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San Diego Announces First Chief Innovation Officer

Also the director of the city’s performance and analytics department, Kirby Brady brings experience as a researcher to a new role that will oversee new tech and initiatives to reinvent how the city operates.

San Diego, Calif.
Shutterstock/Sean Pavone
San Diego, the nation’s eighth largest city by population, has its first-ever chief innovation officer in Kirby Brady, according to an announcement yesterday by Mayor Todd Gloria.

Brady, a native San Diegan according to her previous job summary on the city’s website, will also continue on as the director of the city’s Performance and Analytics Department, where she’s been responsible for organizing the city’s data, making it accessible and useful to decision-makers. Before that, she was director of research at the San Diego Regional Economic Development Corporation for four years, and prior to that spent more than six years as a senior research analyst for the San Diego Association of Governments. She has also been a spatial analyst at the Center for Sustainable Cities, a researcher at Equinox Center and a GIS specialist at Colliers International, according to her LinkedIn. She has a master’s in urban planning from the University of Southern California and a bachelor’s in regional development from the University of Arizona.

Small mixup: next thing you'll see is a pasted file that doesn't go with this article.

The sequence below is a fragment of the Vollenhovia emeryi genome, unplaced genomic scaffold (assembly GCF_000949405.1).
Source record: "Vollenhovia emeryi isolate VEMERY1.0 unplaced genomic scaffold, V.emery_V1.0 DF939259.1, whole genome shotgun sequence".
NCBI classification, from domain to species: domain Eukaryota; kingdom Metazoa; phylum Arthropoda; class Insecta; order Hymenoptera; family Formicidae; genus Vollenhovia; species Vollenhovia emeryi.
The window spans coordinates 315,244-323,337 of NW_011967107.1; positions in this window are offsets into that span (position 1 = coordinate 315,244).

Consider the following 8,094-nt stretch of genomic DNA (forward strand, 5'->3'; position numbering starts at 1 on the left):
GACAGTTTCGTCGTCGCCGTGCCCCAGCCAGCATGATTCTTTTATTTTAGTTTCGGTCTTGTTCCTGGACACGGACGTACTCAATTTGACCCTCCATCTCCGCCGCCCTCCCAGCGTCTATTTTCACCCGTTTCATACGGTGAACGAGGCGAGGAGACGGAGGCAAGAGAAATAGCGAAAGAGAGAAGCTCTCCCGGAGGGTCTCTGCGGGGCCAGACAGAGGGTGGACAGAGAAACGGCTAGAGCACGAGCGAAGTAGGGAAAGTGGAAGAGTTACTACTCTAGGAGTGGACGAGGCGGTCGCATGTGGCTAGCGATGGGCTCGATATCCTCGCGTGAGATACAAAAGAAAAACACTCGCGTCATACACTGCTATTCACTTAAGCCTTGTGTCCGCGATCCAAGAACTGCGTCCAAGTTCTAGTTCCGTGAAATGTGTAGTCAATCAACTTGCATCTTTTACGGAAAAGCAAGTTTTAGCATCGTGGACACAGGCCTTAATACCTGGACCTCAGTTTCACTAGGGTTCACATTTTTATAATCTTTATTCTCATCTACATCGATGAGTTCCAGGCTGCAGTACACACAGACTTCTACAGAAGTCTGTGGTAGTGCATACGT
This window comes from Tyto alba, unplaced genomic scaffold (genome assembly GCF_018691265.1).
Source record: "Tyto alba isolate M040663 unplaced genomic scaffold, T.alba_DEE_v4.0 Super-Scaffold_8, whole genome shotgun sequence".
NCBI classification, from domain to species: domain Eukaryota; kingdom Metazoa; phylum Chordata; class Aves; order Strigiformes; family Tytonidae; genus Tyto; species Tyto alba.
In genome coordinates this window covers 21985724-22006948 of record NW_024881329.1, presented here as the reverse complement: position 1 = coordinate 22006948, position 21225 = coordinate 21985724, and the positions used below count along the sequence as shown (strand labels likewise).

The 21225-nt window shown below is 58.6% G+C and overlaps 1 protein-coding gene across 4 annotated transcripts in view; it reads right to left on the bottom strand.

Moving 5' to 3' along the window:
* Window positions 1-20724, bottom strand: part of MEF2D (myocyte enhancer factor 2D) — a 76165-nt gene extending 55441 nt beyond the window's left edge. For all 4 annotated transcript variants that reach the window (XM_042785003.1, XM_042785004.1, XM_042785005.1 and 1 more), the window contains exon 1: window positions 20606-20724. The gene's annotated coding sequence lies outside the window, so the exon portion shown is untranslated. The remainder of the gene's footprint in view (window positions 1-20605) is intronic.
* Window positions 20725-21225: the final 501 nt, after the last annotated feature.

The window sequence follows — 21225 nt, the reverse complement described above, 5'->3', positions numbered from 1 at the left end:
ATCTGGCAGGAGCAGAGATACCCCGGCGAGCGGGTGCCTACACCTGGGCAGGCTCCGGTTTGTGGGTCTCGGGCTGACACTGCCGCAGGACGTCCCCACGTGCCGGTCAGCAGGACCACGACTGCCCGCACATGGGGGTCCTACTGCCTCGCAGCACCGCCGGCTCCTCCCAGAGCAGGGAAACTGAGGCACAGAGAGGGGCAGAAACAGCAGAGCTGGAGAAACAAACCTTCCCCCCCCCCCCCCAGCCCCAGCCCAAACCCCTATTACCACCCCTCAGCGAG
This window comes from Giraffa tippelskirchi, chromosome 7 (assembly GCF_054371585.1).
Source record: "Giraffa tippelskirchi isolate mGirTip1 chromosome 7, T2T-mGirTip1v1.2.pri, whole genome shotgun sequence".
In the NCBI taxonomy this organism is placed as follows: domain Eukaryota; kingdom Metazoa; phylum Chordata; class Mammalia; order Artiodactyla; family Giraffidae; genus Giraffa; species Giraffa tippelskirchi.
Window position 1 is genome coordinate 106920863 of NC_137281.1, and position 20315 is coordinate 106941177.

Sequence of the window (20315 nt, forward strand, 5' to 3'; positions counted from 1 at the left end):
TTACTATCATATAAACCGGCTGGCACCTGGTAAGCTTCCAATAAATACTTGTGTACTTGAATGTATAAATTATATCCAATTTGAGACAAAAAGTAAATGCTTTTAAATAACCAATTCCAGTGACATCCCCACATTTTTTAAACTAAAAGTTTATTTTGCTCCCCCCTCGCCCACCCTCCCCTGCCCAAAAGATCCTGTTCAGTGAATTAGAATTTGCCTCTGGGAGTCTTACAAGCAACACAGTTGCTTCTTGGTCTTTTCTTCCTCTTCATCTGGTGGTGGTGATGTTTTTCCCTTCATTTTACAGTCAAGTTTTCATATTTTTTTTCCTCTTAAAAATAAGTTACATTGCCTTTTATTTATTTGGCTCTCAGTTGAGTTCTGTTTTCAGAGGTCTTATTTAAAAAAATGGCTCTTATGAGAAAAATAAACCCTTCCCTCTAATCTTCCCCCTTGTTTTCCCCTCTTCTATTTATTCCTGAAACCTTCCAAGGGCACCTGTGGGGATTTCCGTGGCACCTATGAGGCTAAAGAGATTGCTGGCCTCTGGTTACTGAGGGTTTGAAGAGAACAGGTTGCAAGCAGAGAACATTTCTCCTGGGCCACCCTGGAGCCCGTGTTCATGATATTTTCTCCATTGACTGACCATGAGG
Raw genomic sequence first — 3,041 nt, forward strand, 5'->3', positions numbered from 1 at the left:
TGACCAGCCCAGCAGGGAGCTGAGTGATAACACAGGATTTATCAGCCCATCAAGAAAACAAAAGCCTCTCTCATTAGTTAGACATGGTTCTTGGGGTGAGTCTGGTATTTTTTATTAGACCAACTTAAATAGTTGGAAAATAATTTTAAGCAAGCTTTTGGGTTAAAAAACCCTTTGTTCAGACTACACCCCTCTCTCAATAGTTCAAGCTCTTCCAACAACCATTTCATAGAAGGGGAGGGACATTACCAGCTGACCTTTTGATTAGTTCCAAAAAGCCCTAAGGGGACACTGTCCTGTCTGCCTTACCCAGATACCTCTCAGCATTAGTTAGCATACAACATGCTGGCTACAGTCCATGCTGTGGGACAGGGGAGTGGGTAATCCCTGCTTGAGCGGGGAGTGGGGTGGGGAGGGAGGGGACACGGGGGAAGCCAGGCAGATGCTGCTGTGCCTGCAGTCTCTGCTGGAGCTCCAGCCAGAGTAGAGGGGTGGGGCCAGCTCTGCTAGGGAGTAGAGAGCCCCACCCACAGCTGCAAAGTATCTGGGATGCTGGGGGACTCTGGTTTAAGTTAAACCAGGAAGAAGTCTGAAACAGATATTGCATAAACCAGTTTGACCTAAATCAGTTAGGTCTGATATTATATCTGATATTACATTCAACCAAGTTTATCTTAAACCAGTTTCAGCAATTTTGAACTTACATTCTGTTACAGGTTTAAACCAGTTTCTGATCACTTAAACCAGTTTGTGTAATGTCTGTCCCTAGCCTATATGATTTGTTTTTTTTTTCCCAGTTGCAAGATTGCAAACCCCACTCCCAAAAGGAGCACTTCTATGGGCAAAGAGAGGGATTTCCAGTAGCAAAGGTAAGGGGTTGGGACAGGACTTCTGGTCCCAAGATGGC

Gloria told the Times of San Diego that Brady, who is Black, is one of the few women or people of color to be named to such a post in a major American city, and he tweeted that he was proud to give her the job.

“Her unique experiences, creativity, drive and passion for civic innovation will help our city harness the data and technology we need to provide world-class service in every neighborhood,” the tweet read.

The city has been involved in a high-profile effort to roll out a huge network of smart streetlights with sensors, but it was temporarily halted last year.

San Diego officials said last year that COVID-19 accelerated their plans to use technology to reinvent how the city operates, with 5G, citizen-facing apps, organizational efficiencies and other initiatives.

"The idea is really to consolidate services and resources so people aren't having to use this particular email or that particular hotline to request a service," Brady said in July.